Adderall Addiction

Adderall is a popular drug that is used by children and young adults to treat complications caused by attention-deficit/hyperactivity disorder. A study was recently released highlighting the sharp influx of ADHD among children, saying, “There has been a dramatic rise in the past two decades going from 6 [percent] to 10 percent.”

The question asked in the article is whether these diagnoses represent a true increase in ADHD or if we’re just better at diagnosing the disorder now through continued medical education efforts. It’s tough to distinguish the difference, but that could be a meaningful answer in determining this new information.

In 2017, 14 percent of boys were diagnosed with ADHD in the United States versus a mere 9 percent back in 1997. Girls diagnoses were up to 6 percent from 3 percent two decades ago. In 2016, a total of 388,000 children ages 2 through 5 were diagnosed with the disorder, ages 6 to 11 2.4 million, and ages 12 through 17 at 3.3 million. This affects a large group of children, and while the exact reason for the increase in the disorder can be left up to debate, there is a real problem that requires a real solution.

So what is attention-deficit/hyperactivity disorder (ADHD) exactly? It is one of the most common mental disorders that affect children. It also affects many adults. Symptoms of the disorder include inattention (the inability to focus), hyperactivity (excess movement that is not fitting to the setting), and impulsivity (hasty acts that occur in the moment without thought). It can cause havoc in someone that suffers from its effects. Parents and teachers alike may think there is something wrong with the child, but often the young person requires medication to straighten out a chemical imbalance. Adderall has been the answer in many cases.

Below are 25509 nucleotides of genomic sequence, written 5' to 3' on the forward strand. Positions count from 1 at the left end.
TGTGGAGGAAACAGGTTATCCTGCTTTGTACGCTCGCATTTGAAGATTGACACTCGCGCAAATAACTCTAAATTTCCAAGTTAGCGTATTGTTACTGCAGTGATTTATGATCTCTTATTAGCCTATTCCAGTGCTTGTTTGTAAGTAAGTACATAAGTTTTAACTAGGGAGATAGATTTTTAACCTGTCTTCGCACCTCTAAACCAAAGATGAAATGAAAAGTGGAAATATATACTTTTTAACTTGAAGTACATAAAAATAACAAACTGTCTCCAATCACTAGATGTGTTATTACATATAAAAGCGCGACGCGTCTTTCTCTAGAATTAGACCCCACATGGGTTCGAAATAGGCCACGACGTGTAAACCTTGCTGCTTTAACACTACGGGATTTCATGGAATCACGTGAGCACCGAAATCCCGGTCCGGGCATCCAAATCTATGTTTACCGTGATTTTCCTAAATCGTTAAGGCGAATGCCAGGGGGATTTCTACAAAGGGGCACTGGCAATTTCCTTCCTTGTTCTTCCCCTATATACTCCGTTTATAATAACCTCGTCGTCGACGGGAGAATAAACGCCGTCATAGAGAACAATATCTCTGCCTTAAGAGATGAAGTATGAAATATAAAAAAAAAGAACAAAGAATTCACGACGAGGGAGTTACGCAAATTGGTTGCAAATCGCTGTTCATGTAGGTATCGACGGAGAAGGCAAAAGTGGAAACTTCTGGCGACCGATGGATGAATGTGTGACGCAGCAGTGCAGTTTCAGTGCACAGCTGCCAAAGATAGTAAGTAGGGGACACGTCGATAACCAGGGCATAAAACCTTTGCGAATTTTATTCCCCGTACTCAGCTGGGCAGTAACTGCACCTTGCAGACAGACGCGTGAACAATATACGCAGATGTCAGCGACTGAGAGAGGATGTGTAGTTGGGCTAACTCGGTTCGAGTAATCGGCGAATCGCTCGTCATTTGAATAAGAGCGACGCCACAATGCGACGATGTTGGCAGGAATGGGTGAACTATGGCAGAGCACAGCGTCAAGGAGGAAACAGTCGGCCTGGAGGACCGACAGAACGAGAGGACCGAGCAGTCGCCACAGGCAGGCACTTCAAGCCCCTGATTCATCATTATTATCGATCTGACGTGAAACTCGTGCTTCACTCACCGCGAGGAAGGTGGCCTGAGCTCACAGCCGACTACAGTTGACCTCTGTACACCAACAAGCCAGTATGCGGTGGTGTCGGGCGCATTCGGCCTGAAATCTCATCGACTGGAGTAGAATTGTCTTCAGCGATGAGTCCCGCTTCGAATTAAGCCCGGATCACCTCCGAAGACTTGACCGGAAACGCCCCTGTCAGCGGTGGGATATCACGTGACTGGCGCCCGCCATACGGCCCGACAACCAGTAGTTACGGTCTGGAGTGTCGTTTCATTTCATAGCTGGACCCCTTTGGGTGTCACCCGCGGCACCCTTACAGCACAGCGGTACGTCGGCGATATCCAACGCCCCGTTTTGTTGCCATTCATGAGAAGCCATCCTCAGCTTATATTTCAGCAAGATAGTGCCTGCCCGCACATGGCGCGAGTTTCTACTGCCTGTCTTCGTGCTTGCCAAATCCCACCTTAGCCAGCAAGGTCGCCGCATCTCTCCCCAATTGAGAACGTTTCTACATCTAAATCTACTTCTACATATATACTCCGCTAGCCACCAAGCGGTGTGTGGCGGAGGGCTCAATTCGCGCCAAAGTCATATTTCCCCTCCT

Adderall is one of those drugs prescribed in ADHD treatment that has the ability to transform those who have the disorder and give them a chance in school. With every great medication comes the possibility of being misused. Adderall misuse peaks between 18- to 25-year-olds, and is extremely common on college campuses. A lot of children who have been prescribed Adderall as kids grow out of their symptoms as they get older but are still prescribed the medication. This can lead to selling the drug on campus as it is highly sought out as a study aid. Situations like these have caused an increase in emergency room visits attributed to Adderall use. While most people use it as prescribed, there are some who abuse the drug.

What is Adderall?

Dextroamphetamine-amphetamine, also known as Adderall, is a stimulant drug that is available through a doctor’s prescription. It is an extremely powerful central nervous system (CNS) stimulant that affects chemicals in the brain and nerves that contribute to hyperactivity and impulse control. It has the power to cause effects such as increased energy, increased concentration, self-confidence, and euphoria. It is designed to be long-lasting and increase concentration in kids or adults who suffer from focus problems related to ADHD.

Like most stimulant drugs, Adderall has the potential to become addictive when abused. Those who have a history of abusing drugs are more likely to become addicted to it. When it is used as prescribed and for its intended purpose at school or work, those who use the drug have less of a chance of developing a tolerance for it. When it is used in higher doses than a doctor would prescribe, or in a manner not consistent with its purpose, a substance use disorder can most likely occur.